Terminal Value (TV)= FCF2031 × (1 + g) ÷ (r – g) = US$2.8b× (1 + 2.0%) ÷ (6.4%– 2.0%) = US$63b
Present Value of Terminal Value (PVTV)= TV / (1 + r)10= US$63b÷ ( 1 + 6.4%)10= US$34b
The total value, or equity value, is then the sum of the present value of the future cash flows, which in this case is US$55b. We divide the equity value by the number of shares outstanding in the final step. Compared to the current share price of US$64.1, the company appears about fair value at a 9.6% discount to where the stock price trades currently.
The most important inputs to a discounted cash flow are the discount rate, and of course, the actual cash flows. The DCF does not consider the possible cyclicality of an industry or a company's future capital requirements, so it does not give a full picture of its potential performance.
Given that we are looking at Activision Blizzard as potential shareholders, the cost of equity is used as the discount rate rather than the cost of capital (or a weighted average cost of capital, WACC), which accounts for debt. We've used 6.4% in this calculation, which is based on a levered beta of 1.023. Beta is a measure of a stock's volatility compared to the market as a whole.
While the company trades at very low valuations compared to its historical averages, our valuation model doesn't see it significantly undervalued. If you check the future growth forecasts on our platform, you might notice that the company is expected to substantially underperform the industry's growth, according to the consensus of 29 analysts.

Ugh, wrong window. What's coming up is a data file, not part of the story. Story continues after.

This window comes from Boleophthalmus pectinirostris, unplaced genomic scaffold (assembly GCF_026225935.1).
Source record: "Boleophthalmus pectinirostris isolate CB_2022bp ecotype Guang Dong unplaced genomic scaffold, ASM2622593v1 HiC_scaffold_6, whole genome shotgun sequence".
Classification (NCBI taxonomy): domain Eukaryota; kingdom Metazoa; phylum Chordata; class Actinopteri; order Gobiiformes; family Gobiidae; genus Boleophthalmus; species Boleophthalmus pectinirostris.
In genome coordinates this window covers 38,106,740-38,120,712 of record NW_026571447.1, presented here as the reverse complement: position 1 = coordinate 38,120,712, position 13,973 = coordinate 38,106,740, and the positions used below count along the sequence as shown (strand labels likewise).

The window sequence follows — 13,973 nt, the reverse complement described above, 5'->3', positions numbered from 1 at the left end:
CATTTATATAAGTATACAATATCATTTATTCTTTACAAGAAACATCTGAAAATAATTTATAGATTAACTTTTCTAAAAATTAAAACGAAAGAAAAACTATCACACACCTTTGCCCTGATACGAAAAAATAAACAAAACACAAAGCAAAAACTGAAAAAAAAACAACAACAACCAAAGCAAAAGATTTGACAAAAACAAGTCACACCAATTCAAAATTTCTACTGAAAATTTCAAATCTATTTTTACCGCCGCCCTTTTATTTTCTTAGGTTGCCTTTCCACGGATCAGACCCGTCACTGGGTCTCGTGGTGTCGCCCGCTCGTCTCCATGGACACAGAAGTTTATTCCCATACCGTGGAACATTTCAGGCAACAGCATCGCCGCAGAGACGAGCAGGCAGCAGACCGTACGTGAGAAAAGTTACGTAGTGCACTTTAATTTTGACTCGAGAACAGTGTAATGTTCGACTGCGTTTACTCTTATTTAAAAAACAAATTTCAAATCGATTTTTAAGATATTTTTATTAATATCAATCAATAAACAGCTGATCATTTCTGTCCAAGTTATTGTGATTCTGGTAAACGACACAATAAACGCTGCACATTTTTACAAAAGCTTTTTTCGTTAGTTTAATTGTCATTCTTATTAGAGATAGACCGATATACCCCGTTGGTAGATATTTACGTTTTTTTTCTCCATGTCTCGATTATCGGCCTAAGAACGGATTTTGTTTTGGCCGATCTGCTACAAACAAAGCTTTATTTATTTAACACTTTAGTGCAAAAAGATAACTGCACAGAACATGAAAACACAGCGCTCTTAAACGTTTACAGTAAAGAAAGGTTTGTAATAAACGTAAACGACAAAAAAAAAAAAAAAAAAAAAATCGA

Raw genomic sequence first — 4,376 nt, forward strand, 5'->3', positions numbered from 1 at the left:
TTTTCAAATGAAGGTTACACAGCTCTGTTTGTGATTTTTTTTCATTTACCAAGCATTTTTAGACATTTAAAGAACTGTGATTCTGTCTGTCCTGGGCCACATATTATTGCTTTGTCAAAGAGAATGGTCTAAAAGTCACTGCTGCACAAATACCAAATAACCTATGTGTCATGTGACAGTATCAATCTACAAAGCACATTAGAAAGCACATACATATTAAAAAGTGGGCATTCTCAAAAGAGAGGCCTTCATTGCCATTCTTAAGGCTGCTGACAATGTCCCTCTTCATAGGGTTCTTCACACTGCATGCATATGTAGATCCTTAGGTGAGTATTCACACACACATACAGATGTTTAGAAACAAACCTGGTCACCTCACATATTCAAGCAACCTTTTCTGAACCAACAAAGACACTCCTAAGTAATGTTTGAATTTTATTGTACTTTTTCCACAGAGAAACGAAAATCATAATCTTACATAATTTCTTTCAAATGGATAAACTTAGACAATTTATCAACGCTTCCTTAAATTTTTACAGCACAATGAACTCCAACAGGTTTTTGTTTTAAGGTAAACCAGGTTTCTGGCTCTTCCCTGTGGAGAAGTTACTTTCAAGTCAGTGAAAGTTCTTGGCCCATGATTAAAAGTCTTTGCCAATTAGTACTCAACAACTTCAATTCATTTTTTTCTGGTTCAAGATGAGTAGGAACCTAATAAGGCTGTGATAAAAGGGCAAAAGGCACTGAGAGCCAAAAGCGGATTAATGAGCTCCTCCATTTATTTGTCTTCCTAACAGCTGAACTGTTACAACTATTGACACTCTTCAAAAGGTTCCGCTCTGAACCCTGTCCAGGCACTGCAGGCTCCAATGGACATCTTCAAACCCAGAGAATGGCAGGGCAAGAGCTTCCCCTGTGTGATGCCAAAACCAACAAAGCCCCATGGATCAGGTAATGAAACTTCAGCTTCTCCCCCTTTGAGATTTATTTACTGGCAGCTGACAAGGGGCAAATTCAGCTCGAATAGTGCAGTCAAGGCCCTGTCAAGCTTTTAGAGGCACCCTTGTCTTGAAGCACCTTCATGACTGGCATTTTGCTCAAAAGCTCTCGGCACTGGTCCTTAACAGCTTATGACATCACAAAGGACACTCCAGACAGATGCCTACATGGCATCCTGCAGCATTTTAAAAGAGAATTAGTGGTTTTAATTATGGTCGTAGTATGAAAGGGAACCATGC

Meanwhile, the company's management needs to take decisive actions instead of relying on PR statements which looks like trying to extinguish a forest fire with one bucket of water.
There is more to stock research than valuations. For Activision Blizzard, we've put together three fundamental factors you should look at:
- Risks: As an example, we've found 1 warning sign for Activision Blizzard that you need to consider before investing here.
- Future Earnings: How does ATVI's growth rate compare to its peers and the wider market? Dig deeper into the analyst consensus number for the upcoming years by interacting with our free analyst growth expectation chart.
- Other Solid Businesses: Low debt, high returns on equity, and good past performance are fundamental to a strong business. Why not explore our interactive list of stocks with solid business fundamentals to see if there are other companies you may not have considered!
PS. The Simply Wall St app conducts a discounted cash flow valuation for every stock on the NASDAQGS every day. If you want to find the calculation for other stocks, just search here.
Simply Wall St analyst Stjepan Kalinic and Simply Wall St have no position in any of the companies mentioned. This article is general in nature. We provide commentary based on historical data and analyst forecasts only using an unbiased methodology and our articles are not intended to be financial advice. It does not constitute a recommendation to buy or sell any stock and does not take account of your objectives, or your financial situation. We aim to bring you long-term focused analysis driven by fundamental data. Note that our analysis may not factor in the latest price-sensitive company announcements or qualitative material.